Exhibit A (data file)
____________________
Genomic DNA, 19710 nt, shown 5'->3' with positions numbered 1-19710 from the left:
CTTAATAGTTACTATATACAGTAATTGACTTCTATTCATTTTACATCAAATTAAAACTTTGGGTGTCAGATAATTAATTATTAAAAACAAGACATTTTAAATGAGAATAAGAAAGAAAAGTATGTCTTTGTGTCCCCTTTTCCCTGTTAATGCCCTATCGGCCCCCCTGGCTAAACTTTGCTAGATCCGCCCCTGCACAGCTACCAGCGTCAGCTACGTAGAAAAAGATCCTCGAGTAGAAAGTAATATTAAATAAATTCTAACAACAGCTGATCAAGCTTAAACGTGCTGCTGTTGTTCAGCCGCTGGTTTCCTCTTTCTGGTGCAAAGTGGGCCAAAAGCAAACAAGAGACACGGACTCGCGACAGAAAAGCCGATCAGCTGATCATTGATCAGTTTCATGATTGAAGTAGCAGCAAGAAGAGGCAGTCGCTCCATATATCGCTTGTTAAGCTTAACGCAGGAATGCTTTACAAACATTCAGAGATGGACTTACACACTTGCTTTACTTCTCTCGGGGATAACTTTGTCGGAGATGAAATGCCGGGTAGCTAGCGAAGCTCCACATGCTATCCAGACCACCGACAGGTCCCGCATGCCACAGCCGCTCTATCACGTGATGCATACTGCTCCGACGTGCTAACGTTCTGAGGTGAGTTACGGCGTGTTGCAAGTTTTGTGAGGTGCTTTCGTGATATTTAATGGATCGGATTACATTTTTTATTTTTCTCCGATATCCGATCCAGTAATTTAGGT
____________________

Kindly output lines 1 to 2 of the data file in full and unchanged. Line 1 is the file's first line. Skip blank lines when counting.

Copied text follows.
Genomic DNA, 19710 nt, shown 5'->3' with positions numbered 1-19710 from the left:
CTTAATAGTTACTATATACAGTAATTGACTTCTATTCATTTTACATCAAATTAAAACTTTGGGTGTCAGATAATTAATTATTAAAAACAAGACATTTTAAATGAGAATAAGAAAGAAAAGTATGTCTTTGTGTCCCCTTTTCCCTGTTAATGCCCTATCGGCCCCCCTGGCTAAACTTTGCTAGATCCGCCCCTGCACAGCTACCAGCGTCAGCTACGTAGAAAAAGATCCTCGAGTAGAAAGTAATATTAAATAAATTCTAACAACAGCTGATCAAGCTTAAACGTGCTGCTGTTGTTCAGCCGCTGGTTTCCTCTTTCTGGTGCAAAGTGGGCCAAAAGCAAACAAGAGACACGGACTCGCGACAGAAAAGCCGATCAGCTGATCATTGATCAGTTTCATGATTGAAGTAGCAGCAAGAAGAGGCAGTCGCTCCATATATCGCTTGTTAAGCTTAACGCAGGAATGCTTTACAAACATTCAGAGATGGACTTACACACTTGCTTTACTTCTCTCGGGGATAACTTTGTCGGAGATGAAATGCCGGGTAGCTAGCGAAGCTCCACATGCTATCCAGACCACCGACAGGTCCCGCATGCCACAGCCGCTCTATCACGTGATGCATACTGCTCCGACGTGCTAACGTTCTGAGGTGAGTTACGGCGTGTTGCAAGTTTTGTGAGGTGCTTTCGTGATATTTAATGGATCGGATTACATTTTTTATTTTTCTCCGATATCCGATCCAGTAATTTAGGT